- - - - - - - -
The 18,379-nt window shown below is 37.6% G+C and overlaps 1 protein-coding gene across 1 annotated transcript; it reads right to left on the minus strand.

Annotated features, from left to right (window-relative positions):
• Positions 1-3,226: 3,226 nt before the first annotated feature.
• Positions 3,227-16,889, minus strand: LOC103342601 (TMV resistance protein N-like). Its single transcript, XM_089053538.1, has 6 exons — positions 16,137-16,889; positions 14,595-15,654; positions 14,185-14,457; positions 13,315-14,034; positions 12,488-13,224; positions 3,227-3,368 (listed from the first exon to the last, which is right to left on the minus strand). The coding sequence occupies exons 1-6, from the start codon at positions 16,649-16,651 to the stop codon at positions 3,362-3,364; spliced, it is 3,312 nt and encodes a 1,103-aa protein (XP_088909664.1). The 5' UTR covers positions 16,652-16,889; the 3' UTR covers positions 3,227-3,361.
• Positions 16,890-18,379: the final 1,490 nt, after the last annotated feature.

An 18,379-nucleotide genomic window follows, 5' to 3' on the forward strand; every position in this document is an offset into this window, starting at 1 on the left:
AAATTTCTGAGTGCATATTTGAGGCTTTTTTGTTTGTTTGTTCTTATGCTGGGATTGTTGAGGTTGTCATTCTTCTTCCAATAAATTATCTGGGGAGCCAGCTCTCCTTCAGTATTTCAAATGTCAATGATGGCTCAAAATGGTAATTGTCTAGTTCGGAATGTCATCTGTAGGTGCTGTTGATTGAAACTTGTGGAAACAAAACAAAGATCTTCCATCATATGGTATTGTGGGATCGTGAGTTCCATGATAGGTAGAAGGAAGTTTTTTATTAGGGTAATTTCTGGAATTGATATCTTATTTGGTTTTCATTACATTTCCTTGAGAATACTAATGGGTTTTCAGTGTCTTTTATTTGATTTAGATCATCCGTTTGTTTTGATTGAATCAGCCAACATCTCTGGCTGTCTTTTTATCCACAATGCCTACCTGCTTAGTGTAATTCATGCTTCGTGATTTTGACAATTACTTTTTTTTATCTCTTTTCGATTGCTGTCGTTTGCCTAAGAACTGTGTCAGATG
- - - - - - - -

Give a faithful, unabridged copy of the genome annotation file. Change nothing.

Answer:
The 18,379-nt window shown below is 37.6% G+C and overlaps 1 protein-coding gene across 1 annotated transcript; it reads right to left on the minus strand.

Annotated features, from left to right (window-relative positions):
• Positions 1-3,226: 3,226 nt before the first annotated feature.
• Positions 3,227-16,889, minus strand: LOC103342601 (TMV resistance protein N-like). Its single transcript, XM_089053538.1, has 6 exons — positions 16,137-16,889; positions 14,595-15,654; positions 14,185-14,457; positions 13,315-14,034; positions 12,488-13,224; positions 3,227-3,368 (listed from the first exon to the last, which is right to left on the minus strand). The coding sequence occupies exons 1-6, from the start codon at positions 16,649-16,651 to the stop codon at positions 3,362-3,364; spliced, it is 3,312 nt and encodes a 1,103-aa protein (XP_088909664.1). The 5' UTR covers positions 16,652-16,889; the 3' UTR covers positions 3,227-3,361.
• Positions 16,890-18,379: the final 1,490 nt, after the last annotated feature.

An 18,379-nucleotide genomic window follows, 5' to 3' on the forward strand; every position in this document is an offset into this window, starting at 1 on the left:
AAATTTCTGAGTGCATATTTGAGGCTTTTTTGTTTGTTTGTTCTTATGCTGGGATTGTTGAGGTTGTCATTCTTCTTCCAATAAATTATCTGGGGAGCCAGCTCTCCTTCAGTATTTCAAATGTCAATGATGGCTCAAAATGGTAATTGTCTAGTTCGGAATGTCATCTGTAGGTGCTGTTGATTGAAACTTGTGGAAACAAAACAAAGATCTTCCATCATATGGTATTGTGGGATCGTGAGTTCCATGATAGGTAGAAGGAAGTTTTTTATTAGGGTAATTTCTGGAATTGATATCTTATTTGGTTTTCATTACATTTCCTTGAGAATACTAATGGGTTTTCAGTGTCTTTTATTTGATTTAGATCATCCGTTTGTTTTGATTGAATCAGCCAACATCTCTGGCTGTCTTTTTATCCACAATGCCTACCTGCTTAGTGTAATTCATGCTTCGTGATTTTGACAATTACTTTTTTTTATCTCTTTTCGATTGCTGTCGTTTGCCTAAGAACTGTGTCAGATG